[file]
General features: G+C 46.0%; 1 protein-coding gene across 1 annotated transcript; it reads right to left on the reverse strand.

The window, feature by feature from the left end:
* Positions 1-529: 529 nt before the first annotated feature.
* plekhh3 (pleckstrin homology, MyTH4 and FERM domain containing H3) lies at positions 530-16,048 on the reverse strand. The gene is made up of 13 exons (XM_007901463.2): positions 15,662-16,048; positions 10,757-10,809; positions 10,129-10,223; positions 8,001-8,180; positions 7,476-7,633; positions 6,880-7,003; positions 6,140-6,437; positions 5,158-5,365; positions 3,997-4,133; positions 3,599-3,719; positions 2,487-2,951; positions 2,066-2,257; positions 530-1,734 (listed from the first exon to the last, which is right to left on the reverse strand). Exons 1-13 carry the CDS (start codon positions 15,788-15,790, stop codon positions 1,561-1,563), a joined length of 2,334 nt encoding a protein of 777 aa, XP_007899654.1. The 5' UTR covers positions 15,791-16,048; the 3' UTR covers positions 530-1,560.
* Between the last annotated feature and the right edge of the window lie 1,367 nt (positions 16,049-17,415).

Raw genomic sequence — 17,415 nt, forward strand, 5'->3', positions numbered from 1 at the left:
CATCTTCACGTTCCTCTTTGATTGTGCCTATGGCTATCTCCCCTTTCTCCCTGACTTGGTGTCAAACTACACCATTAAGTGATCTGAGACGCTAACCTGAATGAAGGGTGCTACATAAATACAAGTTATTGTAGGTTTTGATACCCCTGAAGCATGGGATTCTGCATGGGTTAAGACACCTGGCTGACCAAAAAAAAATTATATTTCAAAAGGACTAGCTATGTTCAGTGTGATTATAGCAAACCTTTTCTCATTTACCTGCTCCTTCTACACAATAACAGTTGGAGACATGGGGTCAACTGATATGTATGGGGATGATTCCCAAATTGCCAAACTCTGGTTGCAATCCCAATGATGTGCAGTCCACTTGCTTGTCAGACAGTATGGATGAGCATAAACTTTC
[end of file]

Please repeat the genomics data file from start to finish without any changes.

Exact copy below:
General features: G+C 46.0%; 1 protein-coding gene across 1 annotated transcript; it reads right to left on the reverse strand.

The window, feature by feature from the left end:
* Positions 1-529: 529 nt before the first annotated feature.
* plekhh3 (pleckstrin homology, MyTH4 and FERM domain containing H3) lies at positions 530-16,048 on the reverse strand. The gene is made up of 13 exons (XM_007901463.2): positions 15,662-16,048; positions 10,757-10,809; positions 10,129-10,223; positions 8,001-8,180; positions 7,476-7,633; positions 6,880-7,003; positions 6,140-6,437; positions 5,158-5,365; positions 3,997-4,133; positions 3,599-3,719; positions 2,487-2,951; positions 2,066-2,257; positions 530-1,734 (listed from the first exon to the last, which is right to left on the reverse strand). Exons 1-13 carry the CDS (start codon positions 15,788-15,790, stop codon positions 1,561-1,563), a joined length of 2,334 nt encoding a protein of 777 aa, XP_007899654.1. The 5' UTR covers positions 15,791-16,048; the 3' UTR covers positions 530-1,560.
* Between the last annotated feature and the right edge of the window lie 1,367 nt (positions 16,049-17,415).

Raw genomic sequence — 17,415 nt, forward strand, 5'->3', positions numbered from 1 at the left:
CATCTTCACGTTCCTCTTTGATTGTGCCTATGGCTATCTCCCCTTTCTCCCTGACTTGGTGTCAAACTACACCATTAAGTGATCTGAGACGCTAACCTGAATGAAGGGTGCTACATAAATACAAGTTATTGTAGGTTTTGATACCCCTGAAGCATGGGATTCTGCATGGGTTAAGACACCTGGCTGACCAAAAAAAAATTATATTTCAAAAGGACTAGCTATGTTCAGTGTGATTATAGCAAACCTTTTCTCATTTACCTGCTCCTTCTACACAATAACAGTTGGAGACATGGGGTCAACTGATATGTATGGGGATGATTCCCAAATTGCCAAACTCTGGTTGCAATCCCAATGATGTGCAGTCCACTTGCTTGTCAGACAGTATGGATGAGCATAAACTTTC